Education: Gaining new skills

Applications to enrol in horticulture courses are on the increase. HW looks at the reasons for the demand

Back to the classroom: horticultural training. Image: HW
Back to the classroom: horticultural training. Image: HW

Nearly all land-based colleges contacted by HW are enjoying a rise in applications to full- and part-time horticultural courses starting next month. But this is as much down to their own efforts, they say, as to the wider trends in the economy.

Writtle College in Essex is enjoying its third year of growth in both undergraduate and postgraduate courses, with a jump of over 50 per cent in applications to horticulture courses.

Head of the college's School of Horticulture Martin Stimson says: "We believe this has happened due to the recession, but also because of an increased focus within the department on the promotion of courses, attendance at external events and good follow-up of enquiries."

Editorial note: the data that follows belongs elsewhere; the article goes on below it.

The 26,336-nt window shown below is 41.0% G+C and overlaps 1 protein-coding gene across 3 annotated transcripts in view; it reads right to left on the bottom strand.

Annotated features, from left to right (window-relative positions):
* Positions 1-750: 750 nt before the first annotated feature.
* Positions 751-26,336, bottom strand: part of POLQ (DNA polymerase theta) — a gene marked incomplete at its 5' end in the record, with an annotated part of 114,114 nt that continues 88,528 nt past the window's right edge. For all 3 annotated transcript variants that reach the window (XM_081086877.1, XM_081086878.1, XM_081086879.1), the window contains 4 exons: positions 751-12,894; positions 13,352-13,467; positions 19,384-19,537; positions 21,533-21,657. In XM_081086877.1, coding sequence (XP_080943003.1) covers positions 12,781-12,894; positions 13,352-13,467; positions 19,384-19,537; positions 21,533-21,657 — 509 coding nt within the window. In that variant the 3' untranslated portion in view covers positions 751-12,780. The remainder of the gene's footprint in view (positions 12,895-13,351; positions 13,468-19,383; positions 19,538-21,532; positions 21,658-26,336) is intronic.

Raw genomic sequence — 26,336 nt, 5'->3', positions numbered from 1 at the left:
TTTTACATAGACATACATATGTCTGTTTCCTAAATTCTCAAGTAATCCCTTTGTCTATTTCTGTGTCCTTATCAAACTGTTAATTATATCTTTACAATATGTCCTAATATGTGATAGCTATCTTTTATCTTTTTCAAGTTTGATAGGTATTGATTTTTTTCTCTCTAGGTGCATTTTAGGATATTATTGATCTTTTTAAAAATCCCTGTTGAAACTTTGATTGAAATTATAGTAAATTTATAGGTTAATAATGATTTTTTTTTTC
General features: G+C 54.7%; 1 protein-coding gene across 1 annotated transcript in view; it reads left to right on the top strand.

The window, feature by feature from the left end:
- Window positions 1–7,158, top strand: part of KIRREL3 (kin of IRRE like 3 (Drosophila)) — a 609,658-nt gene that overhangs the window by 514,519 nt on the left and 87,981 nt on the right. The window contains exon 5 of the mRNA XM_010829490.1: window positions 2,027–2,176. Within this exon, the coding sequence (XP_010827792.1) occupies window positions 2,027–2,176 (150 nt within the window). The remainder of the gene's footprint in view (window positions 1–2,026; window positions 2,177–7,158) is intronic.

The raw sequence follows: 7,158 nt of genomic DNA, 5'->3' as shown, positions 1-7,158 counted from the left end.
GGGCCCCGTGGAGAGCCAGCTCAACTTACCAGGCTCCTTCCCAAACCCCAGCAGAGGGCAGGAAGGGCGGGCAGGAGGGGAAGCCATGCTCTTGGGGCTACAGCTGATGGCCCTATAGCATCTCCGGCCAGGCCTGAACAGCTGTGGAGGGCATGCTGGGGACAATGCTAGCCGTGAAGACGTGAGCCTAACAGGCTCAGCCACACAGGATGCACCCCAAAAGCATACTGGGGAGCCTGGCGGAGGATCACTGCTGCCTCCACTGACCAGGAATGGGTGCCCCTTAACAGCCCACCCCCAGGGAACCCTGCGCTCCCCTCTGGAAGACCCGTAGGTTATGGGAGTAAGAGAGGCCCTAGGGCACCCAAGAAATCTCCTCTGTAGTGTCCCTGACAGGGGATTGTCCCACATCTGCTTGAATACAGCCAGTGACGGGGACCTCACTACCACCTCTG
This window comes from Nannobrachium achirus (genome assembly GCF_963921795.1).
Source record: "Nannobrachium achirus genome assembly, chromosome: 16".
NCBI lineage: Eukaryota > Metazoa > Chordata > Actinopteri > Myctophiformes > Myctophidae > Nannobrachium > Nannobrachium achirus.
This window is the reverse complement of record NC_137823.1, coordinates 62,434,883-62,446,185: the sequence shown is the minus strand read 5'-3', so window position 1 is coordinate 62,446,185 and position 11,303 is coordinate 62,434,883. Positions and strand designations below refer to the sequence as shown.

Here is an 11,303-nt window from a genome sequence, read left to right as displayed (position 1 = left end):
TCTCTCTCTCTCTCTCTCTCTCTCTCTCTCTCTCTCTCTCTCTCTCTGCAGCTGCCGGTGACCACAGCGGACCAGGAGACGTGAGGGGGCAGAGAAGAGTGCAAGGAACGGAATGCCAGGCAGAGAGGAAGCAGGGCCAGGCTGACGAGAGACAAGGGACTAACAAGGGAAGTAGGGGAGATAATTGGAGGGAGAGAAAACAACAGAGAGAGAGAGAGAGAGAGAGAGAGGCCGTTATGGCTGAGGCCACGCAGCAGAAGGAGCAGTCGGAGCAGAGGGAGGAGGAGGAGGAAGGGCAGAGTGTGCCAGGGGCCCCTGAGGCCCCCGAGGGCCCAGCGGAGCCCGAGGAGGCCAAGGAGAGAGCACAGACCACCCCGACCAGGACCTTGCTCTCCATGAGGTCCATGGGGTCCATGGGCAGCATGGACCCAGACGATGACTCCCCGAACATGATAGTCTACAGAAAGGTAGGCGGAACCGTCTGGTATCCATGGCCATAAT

New courses available at the college including social and therapeutic horticulture, tree management and green space management have also boosted interest, he says.

Meanwhile, Shuttleworth College admissions officer Janet Hawes says: "Numbers in horticulture are strong, especially for the full-time Level 3 and National Diploma courses - they are more or less full. Traditionally, part-time courses fill later, particularly the leisure and evening classes."

Career-changers continue to make up a significant proportion of the Bedfordshire college's entrants, following in the wake of garden design student Fiona Bailey's Anne of Cleves garden at this year's RHS Hampton Court Palace Flower Show, Hawes adds.

Bicton College representative Helen Brown also puts the buoyant level of applications down to a combination of wider interest and the college's own efforts.

"Our main courses, the National Diploma and the First Diploma, are looking very healthy," she says. "Horticulture seems to be enjoying a renaissance, with everyone like the RHS and National Trust encouraging people to grow their own. It's created an awareness among young people."